This week is WRAP’s Food Waste Action Week 2023, the tag line for which is ‘Win It. Don’t Bin It’, encouraging individuals to make the most of the food they have, saving time and money. WRAP’s campaign feeds directly into the UN Development Goal of ‘Ensuring Sustainable Consumption and Production Patterns’, part of which is an aim to halve global food waste at retail and consumer levels by 2030. The North East Climate Coalition’s (NEECCo) Waste and Resources Planning Group is looking to add value to this mission, and is placing its focus on reducing food waste in the North East and the role this will play in their goal to become England’s greenest region.
WRAP’s Love Food Hate Waste campaign states that if we stopped throwing away bread, it could have the same impact on greenhouse gas emissions as planting 5.3 million trees. Currently, an estimated one in three foods produced around the world gets thrown away, and 17% of the total food produced is wasted at the consumer level. Not only is this generating more physical waste, but it also wastes all the energy, resources and water that has been used to produce that product. Statistics such as this one make it clear as to why preventing food waste plays a crucial role in protecting the environment and fighting climate change. For Food Waste Action Week, NEECCo want to highlight the environmental benefits of WRAP’s campaign ‘Win It. Don’t Bin It.’ It’s about making the most of the produce we have, rather than just producing more of what we don’t need.
NEECCo’s Waste and Resources Planning Group is made up of a variety of stakeholders, from VCSE organisations working directly with the community, to Local Authorities in the North East, Private Sector Waste Companies and the University of Newcastle. Acknowledging the impact that food waste has when it comes to climate change, NEECCo are choosing to focus on how they can add value to the regional efforts to reduce food waste. The benefit of having such varied participants and contributors within the planning group is being able to get a holistic understanding of the issues and solutions available, and prioritise actions which are going to most beneficial to establishing a culture of sustainability within the city.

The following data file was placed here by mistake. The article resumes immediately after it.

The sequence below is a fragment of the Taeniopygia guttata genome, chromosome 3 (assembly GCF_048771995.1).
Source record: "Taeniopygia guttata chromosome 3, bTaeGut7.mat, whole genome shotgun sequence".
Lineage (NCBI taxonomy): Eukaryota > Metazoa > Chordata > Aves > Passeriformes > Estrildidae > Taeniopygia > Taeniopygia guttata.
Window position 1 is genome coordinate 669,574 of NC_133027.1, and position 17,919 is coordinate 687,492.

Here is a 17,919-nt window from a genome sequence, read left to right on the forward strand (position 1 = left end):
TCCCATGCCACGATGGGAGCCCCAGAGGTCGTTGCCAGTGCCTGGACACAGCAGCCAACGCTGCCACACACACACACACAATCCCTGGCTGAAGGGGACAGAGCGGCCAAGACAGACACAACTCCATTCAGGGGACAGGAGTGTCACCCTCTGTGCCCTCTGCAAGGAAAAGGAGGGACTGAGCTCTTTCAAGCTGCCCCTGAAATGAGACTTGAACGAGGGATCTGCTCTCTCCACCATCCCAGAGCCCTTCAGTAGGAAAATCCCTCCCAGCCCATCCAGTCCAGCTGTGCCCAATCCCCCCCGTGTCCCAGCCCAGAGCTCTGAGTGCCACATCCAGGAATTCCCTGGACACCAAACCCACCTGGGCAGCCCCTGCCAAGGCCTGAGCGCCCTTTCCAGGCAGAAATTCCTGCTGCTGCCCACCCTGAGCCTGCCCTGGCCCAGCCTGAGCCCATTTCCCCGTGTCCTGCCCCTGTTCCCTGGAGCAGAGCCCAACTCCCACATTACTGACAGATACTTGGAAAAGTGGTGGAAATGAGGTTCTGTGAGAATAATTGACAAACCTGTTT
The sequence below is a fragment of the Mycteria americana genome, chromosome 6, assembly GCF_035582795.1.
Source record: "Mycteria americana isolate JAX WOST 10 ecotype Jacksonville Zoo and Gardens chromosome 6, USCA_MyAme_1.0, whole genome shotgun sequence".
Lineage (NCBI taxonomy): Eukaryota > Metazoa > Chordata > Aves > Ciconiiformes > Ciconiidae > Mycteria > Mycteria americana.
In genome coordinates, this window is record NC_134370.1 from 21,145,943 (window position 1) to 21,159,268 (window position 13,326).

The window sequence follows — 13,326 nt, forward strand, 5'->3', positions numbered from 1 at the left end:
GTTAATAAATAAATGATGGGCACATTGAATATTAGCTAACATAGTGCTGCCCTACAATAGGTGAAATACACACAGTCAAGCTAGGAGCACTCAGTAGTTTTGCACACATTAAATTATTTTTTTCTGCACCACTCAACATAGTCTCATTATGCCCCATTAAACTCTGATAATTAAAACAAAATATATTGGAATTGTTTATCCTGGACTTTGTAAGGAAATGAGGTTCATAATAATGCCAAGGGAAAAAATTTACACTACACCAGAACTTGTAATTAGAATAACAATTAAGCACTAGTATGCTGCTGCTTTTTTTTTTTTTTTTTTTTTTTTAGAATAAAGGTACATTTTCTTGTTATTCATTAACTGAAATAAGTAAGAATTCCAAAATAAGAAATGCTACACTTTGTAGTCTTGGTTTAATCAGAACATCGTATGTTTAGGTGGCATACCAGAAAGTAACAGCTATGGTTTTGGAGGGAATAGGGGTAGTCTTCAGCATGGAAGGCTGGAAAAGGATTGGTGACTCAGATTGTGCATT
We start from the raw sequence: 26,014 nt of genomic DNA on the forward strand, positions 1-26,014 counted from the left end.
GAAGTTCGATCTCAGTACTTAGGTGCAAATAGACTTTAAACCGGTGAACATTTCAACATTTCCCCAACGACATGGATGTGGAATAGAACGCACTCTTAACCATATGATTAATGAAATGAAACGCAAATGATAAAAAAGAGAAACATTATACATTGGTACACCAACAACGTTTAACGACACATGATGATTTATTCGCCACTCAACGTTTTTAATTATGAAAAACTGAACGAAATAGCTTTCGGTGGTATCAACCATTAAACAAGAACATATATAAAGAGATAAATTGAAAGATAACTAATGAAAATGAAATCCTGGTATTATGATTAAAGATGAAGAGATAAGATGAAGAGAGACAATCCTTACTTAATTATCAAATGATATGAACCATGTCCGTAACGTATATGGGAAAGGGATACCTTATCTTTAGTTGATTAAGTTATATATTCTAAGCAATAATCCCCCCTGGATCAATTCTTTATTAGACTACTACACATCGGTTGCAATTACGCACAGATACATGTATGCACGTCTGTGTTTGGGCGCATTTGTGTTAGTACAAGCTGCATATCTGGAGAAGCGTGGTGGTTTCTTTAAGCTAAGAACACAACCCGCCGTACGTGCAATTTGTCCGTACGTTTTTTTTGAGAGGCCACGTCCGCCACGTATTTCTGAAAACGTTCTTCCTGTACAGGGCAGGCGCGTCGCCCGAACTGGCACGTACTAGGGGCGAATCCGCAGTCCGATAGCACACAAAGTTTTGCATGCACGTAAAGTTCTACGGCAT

Speaking to Jo Holmes, Executive Member of the North East England Climate Coalition, on the importance of tackling food waste and its connection to the climate crisis, Jo noted, “Looking at the waste hierarchy, the best way to reduce the carbon impact of food waste is to not produce it in the first place. We want to add value to the existing food waste reduction efforts of organisations and local authorities in the North East to assist a transition to a new food waste normal, such as kerbside food waste collections”.
The shift from a throwaway society and move towards a circular economy in the interest of environmental sustainability, is the driving factor behind upcoming food waste regulations in the U.K. Under the new measures, those in the hospitality sector and food service organisations will be required to separate their food waste from their general waste, and have this collected separately. As Jo noted, prevention is the priority when looking at the waste hierarchy, but this is not always possible for businesses as the personal responsibility of the consumer is also a factor. However, this new legislation may be the driving factor for many businesses to develop a strategy which identifies and measures their food surplus and waste, and adopt effective methods to reduce this before reaching the consumer.
In support of their focus of food waste, NEECCo have set a target for the North East to have the lowest food waste production per head of population in the UK. This might seem like a tall order, as according to REfUSE, the North East alone currently produces over 800,000 tonnes of food waste every year. However, NEECCo’s network spans multiple organisations all adding unique value to the cause. While we currently have a wasteful food system in the U.K., NEECCo wants to be part of the solution for the North East and will use Food Waste Action Week to highlight the importance of reducing food waste when it comes to the climate crisis.